T.P. Madhavan, who has acted in 500 Malayalam films, is back in the industry after a life-threatening illness
By Shevlin Sebastian
At 5 p.m. on January 9, P.F. Roshin Joseph, the manager of Lotus Club, got a call on his mobile. It was Dr. Abraham Cherian who told him that he had heard that his friend, the actor T.P. Madhavan was unwell. Since Madhavan stayed close to the club and was a member, Roshin was asked to check on the veteran.
When Roshin, accompanied by assistant manger, Bince Sebastian, arrived at the building, he saw that Madhavan was sitting on a chair near the entrance. “He did not seem okay to me,” says Roshin.
Says Madhavan: “I felt very tired. I remember going downstairs [from the fourth-floor flat]. Thereafter, my mind is blank.”
The duo took Madhavan’s car keys and drove him to the nearby Lakshmi Hospital . After some tests, Madhavan was taken out to do a CT scan and eventually that night, he was admitted into the Medical Trust Hospital.
Dr. Sudish Karunakaran, senior consultant neurosurgeon, at Medical Trust Hospital inspected Madhavan and observed that there was bleeding on the surface of the brain. Because of this, the pressure within the skull was enormous. “It was a life-threatening situation,” he says.
At that time Madhavan was in a delirious stage. Immediately, Dr. Karunakaran did a keyhole surgery and drained out the blood in the cranium. “In other words, we arrested the bleeding,” he says.
The actor remembers an incident during his stay. “I got up from the bed and went down the stairs, [from the fourth floor], all the way to the entrance, where I saw a big, broad-shouldered man guarding the entrance,” he says. “Frightened, I returned to the room.”
But Dr. Karunakaran is not sure such an incident took place. “A male nurse was with him throughout,” he says.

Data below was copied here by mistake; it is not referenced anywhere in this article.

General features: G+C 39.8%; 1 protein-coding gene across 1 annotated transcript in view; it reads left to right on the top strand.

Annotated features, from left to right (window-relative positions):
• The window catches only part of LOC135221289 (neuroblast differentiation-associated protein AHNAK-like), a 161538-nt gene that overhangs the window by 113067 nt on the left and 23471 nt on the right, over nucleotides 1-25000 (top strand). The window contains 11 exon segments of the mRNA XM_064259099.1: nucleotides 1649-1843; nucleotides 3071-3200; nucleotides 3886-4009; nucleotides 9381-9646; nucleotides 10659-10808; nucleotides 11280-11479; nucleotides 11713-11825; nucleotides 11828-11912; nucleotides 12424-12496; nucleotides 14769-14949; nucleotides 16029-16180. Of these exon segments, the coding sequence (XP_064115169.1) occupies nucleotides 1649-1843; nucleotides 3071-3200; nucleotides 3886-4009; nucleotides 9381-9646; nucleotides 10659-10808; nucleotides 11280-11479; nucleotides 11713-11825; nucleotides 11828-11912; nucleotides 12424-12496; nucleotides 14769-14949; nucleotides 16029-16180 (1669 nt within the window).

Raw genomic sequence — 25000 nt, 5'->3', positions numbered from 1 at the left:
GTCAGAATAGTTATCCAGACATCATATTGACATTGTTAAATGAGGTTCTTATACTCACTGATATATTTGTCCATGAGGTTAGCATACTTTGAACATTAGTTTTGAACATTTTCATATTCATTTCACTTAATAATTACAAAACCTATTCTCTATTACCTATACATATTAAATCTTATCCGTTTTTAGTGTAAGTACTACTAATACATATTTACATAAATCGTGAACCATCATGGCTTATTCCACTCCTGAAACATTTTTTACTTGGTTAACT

Madhavan felt that he was going to die. “I told myself: ‘I am happy with the way my life has turned out,’” he says. “I thanked God for keeping my death in abeyance till my 75th year.”
At his apartment, Madhavan says, “When I look out of my window I can see the Ernakulathappan temple. God has saved my life. I always say thanks to Him.”
On a sunny day, Madhavan steps out to have lunch at the Lotus Club. On the street, he is immediately greeted by a pedestrian. An auto-rickshaw driver gives a smile of recognition. “Because I am still active in films, people know me,” he says. At the club, not surprisingly, waiters, and other members greet him.
“I feel fit and fine,” says Madhavan, over a thali meal. In fact, he has already returned to acting. He played small roles in a Shaji Kailas film, ‘Simhasanan’ and Renjith’s film, ‘Spirit’. In the latter film, thanks to Mohanlal, Madhavan played a role of a man sitting on a bar stool in Cochin Club and sipping whiskey. Mohanlal comes in and the bartender, played by Tiny Tom, tells the superstar, pointing at Madhavan, “Sir, look at Menon Sir. He comes in the morning, has two pegs and goes home in the afternoon. He comes in the evening and has two more pegs. He does not say anything bad to anybody.”
But for Madhavan, what really moved him was when producer Antony Perumbavoor paid him far more that what is usually given for this role. “It enabled me to recover from the hospital expenses,” says the veteran actor.
As for Madhavan’s future plans, he wants to continue acting. “In cinema, a career does not end unless you want it to end,” he says. “Remember, at age 81, Premji played a role in Shaji Karun’s 'Piravi' and won a best actor national award.”
(The New Indian Express, Kochi and Thiruvananthapuram)